A submerged volcano spews hot liquid deep in the sea off Canada’s Pacific coast, and thousands of eggs look like ravioli on its top.
The crew of the 2023 Pacific Northeast Deep Sea Expedition A.J Captivating closing video From their once-in-a-lifetime scientific expedition to an underwater volcano believed to be extinct.
The video is said to contain the first ever live footage of a Pacific white skate (Bathiraja spinocissima) laying an egg. In addition, there is a rare and wonderful octopus nursery, which has an octopus protecting its babies from king crabs.
“Our voyage was unprecedented,” said marine biologist Cherisse Du Preez of Fisheries and Oceans Canada and her team. in the video. “Our discoveries and our personal encounters with deep-sea animals have left us speechless.”
Mothers rock, even in depth pic.twitter.com/FLIS2HTk8C
– Dr. Cherisse Du Preez 🐙 (@CherisseDuPreez) July 6, 2023
Deep Sea is located in British Columbia (BC) Home to an incredibly rare concentration of three remarkable ecosystems – seamounts, hydrothermal vents, and Cold leaks – because of the area’s unusually small, active, and close-to-shore tectonic plates.
Life in the Three Deep Sea Biodiversities of British Columbia points of attraction It was investigated by a scientific expedition for the first time at depths of up to 3,200 meters (10,500 ft), resulting in the discovery and documentation of “unprecedented behaviour“.
The main reason for the expedition was Support conservation decisions to Proposed Marine Protected Area dubbed area Tang.ɢ̲wan · ḥačxʷiqak · Tsig̱is. The name is a combination of words from the various indigenous peoples who will oversee the MPA in cooperation with the Canadian government:
- Tang.ɢwan (phonetic spelling: Tung – Gwun, where G is a supravocal stop) is a Haida word meaning “ocean depths”
- ḥačxwiqak (phonetic spelling: huch/khwi/kuk) is a Nuu-chah-nulth word and a Pacheedaht word for “the deepest part of the ocean”
- Tsig̱is (phonetic spelled: tsee-geese) is a Quatsino word for “beast of the depths”
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The team expected cold water near the seamount, which rises 1,100 meters (3,600 feet) above the sea floor, but to their surprise, it was gushing warm water and covered in corals.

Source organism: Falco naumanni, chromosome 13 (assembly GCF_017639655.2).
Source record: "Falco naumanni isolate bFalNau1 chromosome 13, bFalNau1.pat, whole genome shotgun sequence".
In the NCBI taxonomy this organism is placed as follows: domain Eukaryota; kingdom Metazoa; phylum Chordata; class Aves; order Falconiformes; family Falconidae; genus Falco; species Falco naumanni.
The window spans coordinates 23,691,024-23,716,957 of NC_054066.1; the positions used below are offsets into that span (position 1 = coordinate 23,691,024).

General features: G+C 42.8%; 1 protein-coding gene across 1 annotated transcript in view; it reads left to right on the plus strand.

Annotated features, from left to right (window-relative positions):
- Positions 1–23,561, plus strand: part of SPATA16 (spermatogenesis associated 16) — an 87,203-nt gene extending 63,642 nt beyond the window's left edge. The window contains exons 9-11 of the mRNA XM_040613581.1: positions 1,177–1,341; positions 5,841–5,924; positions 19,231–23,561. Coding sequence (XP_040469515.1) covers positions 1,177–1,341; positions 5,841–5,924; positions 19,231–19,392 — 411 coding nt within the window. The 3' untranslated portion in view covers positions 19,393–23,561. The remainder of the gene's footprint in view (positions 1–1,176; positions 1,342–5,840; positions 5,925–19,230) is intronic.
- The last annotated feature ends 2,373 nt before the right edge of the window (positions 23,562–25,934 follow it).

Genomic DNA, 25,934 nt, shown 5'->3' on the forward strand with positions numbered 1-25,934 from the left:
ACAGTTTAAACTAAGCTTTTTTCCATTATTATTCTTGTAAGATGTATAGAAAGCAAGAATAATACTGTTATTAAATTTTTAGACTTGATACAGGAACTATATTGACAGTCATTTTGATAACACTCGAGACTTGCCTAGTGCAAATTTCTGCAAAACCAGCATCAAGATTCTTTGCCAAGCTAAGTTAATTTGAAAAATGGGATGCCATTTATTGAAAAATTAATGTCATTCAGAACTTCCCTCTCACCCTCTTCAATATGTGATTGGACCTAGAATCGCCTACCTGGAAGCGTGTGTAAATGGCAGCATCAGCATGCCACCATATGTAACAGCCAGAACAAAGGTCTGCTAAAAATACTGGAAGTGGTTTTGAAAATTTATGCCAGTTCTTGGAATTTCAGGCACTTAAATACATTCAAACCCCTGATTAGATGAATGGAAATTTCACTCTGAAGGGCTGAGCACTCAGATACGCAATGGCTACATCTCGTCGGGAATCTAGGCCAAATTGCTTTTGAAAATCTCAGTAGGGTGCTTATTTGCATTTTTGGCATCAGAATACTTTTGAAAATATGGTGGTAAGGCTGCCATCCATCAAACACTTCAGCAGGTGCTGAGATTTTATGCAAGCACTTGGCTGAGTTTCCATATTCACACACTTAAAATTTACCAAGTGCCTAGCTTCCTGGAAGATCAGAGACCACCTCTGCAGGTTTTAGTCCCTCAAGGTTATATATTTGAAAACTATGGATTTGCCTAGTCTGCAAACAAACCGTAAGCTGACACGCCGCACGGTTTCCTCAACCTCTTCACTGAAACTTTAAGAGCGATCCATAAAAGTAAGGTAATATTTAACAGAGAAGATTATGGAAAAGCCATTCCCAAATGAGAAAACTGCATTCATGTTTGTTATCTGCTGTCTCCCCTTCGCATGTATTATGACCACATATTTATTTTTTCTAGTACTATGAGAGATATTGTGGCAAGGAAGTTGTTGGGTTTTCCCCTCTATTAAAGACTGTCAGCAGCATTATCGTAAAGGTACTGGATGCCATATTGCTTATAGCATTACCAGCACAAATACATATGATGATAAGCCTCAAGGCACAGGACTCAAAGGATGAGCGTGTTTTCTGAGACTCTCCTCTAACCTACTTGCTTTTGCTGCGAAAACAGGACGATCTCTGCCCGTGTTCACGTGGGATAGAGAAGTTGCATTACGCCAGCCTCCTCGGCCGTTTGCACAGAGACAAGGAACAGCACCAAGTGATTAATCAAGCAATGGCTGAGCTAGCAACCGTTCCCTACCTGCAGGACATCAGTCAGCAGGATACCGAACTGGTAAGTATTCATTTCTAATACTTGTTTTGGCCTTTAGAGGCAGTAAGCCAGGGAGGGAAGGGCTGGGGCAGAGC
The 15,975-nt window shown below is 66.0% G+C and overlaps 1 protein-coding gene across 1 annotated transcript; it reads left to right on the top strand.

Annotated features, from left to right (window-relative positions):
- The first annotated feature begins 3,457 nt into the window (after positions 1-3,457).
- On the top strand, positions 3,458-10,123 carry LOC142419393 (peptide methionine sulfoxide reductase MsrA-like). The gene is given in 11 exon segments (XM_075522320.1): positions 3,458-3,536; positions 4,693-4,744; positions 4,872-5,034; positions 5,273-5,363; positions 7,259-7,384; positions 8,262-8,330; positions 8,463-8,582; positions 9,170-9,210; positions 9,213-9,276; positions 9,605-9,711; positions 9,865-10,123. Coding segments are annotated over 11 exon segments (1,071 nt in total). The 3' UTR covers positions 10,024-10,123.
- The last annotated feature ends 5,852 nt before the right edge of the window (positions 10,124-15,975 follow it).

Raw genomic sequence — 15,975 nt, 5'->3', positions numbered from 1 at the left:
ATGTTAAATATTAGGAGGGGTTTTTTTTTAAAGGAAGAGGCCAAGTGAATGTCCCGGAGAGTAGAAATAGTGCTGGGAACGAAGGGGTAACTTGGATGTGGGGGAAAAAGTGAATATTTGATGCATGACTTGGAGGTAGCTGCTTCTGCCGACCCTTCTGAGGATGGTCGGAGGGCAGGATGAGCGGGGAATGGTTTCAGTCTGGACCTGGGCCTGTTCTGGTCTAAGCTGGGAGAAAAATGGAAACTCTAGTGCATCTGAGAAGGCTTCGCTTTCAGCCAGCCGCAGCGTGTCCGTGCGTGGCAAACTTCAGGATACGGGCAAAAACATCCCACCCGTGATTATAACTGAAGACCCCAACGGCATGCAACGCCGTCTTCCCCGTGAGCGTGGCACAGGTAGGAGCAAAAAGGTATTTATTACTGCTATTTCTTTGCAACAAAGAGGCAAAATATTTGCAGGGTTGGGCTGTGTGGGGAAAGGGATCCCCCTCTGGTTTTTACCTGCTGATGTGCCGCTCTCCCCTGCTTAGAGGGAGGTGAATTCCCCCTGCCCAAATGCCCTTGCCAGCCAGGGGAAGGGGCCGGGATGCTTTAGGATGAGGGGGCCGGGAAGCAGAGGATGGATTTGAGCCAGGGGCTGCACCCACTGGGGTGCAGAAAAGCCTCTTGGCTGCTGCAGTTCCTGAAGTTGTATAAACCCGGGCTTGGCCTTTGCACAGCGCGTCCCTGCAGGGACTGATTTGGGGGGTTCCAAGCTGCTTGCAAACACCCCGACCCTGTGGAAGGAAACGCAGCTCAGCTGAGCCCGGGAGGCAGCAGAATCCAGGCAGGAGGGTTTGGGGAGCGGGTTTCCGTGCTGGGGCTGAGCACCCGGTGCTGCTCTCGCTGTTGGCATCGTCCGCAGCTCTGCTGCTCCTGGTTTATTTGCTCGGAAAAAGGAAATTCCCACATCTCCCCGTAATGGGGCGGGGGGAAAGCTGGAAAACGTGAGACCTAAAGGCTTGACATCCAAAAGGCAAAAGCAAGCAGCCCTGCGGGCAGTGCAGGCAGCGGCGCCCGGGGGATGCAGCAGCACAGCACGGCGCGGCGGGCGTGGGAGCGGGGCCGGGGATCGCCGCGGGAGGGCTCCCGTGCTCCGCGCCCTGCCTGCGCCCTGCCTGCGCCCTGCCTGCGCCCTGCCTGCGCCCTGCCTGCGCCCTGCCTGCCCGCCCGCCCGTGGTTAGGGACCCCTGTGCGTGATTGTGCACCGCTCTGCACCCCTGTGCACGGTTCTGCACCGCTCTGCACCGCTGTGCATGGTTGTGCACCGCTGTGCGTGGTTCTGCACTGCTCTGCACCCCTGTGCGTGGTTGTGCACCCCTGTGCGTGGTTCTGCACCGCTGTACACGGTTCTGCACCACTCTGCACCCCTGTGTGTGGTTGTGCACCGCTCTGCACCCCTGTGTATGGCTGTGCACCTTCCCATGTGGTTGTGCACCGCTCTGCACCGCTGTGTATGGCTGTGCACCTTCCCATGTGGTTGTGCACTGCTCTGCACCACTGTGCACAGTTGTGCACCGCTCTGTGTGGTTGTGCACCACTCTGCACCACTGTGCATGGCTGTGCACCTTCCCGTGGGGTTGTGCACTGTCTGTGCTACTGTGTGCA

The heat and minerals in the liquid mean marine producers can thrive, creating a local food web that can support a variety of organisms in the cold, light-free ocean depths.
Even more surprising to the scientists was the discovery of a Pacific white skate nesting on top, 1.5 kilometers (nearly a mile) below the surface.
“We were also amazed to discover evidence of a hydrothermal vent on the seamount providing warmer waters to the depths,” said the team. He said“likely to aid in the successful conception of skating eggs.”
One of the deepest types of snowboardingAnd B. spinosissimIt is found at depths between 800 and 2,906 meters (2,600 and 9,500 ft). Females can reach 2 meters in length, and the type of their large oblong eggs look like ravioli.
B. spinosissimwere cases of developing eggs Scientists saw it in 2018 near hydrothermal vents Galapagos Marine Reservesuggests that B. spinosissim Mothers have taken advantage of the warm temperatures to incubate their eggs naturally, which can speed up the arrival of their babies.
You really can’t blame the skates for wanting to meet their kids sooner – some types of deep sea skates have Incubation periods are up to 3.5 years.
The egg-covered seamount is not currently protected and may be at risk from fishing activities, so researchers will keep an eye on this.
The ocean is an incredible place, and as always, the underwater ecosystems and the unusual creatures that harbor them continue to capture our attention.
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